My ordeal was not all in vain; there are silver linings. My family and I are so grateful to the MIT leadership under President Rafael Reif, MIT faculty led by Professor Yoel Fink for their brave and steadfast support. My legal team from Nixon Peabody led by Rob Fisher, Brian Kelly, with diligent support from Scott Seitz and Briana Nassif, as well as my wife's legal team led by George Vein deserves our sincere gratitude and full credit, as they not only bravely, strategically, and tactfully defended us but also were the main people we communicated with and sought solace from during this difficult time. We are grateful to our friends, as well individuals and communities, most of whom I do not know personally, for their support in different forms: the brave voice of over 200 MIT faculty (that is 20% of MIT faculty!) and 1381 people signing on the petition that "we are all Gang Chen" initiated by Professor Jeff Snyder from Northwestern University, the generous financial support of over 2100 people via "Go Fund Me", the regular assemblages of gifts and greetings from my former group members and friends coordinated by Professor Chris Dames from UC Berkeley and their heartfelt letter, and the flowers, food, gifts, and cards delivered to my front door from friends and even unnamed colleagues. Your kindness warmed our hearts in a time of darkness and give us hope for this country. MIT's support allowed me to do my own research and later contact uninvolved students and post-docs to make new scientific discoveries. I take comfort in seeing more and more people are awakening to the danger of the racially discriminative China Initiative and voicing their opposition. It is harmful to our country, and it is harmful to the world.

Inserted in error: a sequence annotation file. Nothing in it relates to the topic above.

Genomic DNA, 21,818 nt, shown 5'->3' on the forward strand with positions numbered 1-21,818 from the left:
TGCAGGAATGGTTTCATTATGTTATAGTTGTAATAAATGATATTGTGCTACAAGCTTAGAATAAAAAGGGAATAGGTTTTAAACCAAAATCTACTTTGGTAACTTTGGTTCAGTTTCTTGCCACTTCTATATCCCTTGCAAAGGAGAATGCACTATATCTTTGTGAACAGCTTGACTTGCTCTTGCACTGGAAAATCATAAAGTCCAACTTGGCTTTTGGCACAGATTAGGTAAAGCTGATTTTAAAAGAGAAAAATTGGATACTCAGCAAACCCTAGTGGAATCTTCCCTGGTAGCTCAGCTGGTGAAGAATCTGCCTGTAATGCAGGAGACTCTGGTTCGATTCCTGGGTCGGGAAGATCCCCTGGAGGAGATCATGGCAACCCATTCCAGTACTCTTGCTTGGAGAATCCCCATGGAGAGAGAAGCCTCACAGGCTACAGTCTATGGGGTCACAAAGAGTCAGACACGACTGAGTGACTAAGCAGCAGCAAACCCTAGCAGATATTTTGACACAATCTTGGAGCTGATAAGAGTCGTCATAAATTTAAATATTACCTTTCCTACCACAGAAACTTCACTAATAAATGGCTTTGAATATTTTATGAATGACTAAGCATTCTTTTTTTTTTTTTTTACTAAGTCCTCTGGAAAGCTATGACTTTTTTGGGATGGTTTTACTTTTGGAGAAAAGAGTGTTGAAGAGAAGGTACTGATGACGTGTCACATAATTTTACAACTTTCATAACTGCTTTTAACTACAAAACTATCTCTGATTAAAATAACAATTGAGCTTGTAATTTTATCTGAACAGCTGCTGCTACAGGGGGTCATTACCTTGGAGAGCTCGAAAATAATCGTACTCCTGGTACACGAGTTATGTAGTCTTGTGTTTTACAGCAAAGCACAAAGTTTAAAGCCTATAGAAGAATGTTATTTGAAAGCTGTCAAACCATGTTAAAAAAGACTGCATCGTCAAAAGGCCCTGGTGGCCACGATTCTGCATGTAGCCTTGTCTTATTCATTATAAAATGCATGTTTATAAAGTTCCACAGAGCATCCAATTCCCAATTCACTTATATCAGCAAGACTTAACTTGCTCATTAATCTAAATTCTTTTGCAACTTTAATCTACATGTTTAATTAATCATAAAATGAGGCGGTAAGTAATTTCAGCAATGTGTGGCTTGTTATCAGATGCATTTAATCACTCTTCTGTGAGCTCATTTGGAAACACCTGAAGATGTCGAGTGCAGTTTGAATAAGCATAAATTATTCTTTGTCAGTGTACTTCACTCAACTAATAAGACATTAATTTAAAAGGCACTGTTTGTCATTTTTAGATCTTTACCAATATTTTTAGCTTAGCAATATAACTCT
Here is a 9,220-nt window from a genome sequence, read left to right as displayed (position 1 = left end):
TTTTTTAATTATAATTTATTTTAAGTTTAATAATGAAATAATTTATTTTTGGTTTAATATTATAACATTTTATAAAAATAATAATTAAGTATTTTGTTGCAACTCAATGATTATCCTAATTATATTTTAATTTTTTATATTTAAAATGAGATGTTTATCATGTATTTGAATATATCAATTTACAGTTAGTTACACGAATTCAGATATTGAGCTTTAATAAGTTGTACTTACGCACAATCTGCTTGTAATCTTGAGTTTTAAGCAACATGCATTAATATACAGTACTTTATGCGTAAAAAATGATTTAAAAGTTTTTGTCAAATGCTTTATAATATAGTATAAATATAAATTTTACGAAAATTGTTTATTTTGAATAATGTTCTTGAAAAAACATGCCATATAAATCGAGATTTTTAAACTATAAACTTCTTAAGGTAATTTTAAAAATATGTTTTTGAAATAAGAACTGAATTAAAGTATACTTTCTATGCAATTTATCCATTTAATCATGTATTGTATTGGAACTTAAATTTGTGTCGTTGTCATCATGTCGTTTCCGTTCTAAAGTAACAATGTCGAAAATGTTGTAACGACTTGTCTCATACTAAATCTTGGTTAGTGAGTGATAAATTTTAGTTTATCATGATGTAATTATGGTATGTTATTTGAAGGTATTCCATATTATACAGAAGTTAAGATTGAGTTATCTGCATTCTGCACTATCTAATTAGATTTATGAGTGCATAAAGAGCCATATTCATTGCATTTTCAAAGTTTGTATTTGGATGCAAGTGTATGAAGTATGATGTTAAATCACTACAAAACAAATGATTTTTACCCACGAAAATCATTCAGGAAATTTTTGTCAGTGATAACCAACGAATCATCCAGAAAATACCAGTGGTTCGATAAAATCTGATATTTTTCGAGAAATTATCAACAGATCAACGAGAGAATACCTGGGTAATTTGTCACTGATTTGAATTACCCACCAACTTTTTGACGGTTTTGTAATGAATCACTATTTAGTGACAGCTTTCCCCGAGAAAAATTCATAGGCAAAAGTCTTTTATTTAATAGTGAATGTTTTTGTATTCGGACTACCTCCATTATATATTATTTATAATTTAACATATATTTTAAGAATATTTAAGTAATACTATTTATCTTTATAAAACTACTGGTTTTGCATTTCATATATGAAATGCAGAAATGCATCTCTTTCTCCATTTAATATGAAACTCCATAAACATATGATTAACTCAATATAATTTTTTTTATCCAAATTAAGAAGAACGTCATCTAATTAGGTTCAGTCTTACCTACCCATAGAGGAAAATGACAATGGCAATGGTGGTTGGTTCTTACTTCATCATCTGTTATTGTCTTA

There are many other people and organizations I hope to thank as they have fought for me and for people like me. I want to specifically mention some of them: the leadership team of the American Physical Society with over 50,000 members, including then president Dr. Gates, Jr., CEO Mr. Bagger, vice president Dr. Rosner, past president Dr. Bucksbaum, and president-elect Dr. Hellman for sending an open letter to US attorney general Garland questioning my arrest; many faculty members from Stanford University, UC Berkeley, Princeton, Temple, U. Michigan, Yale University, in fact, over 218 universities across the country for signing on open letters calling for a stop of the China Initiative. I am grateful to the work by the Committee of 100 via the leadership of its president Z. Huang and Brian Sun, the APA Justice, the Asian American Scholar Forum, the United Chinese Americans, the Asian American Advancing Justice, and many other human rights and justice organizations, as well as many individuals. Lastly and certainly not the least, my gratitude goes to my family, my wife for her steadfast support, her enduring the pain, and her patience in listening to my scientific theories when I did not have others to talk to, to my daughter for her skillful fundraising effort and her interfacing with other concerned friends without my knowledge, to my son for his daily calls during work break, and to my aging parents in China for encouraging me to stay strong.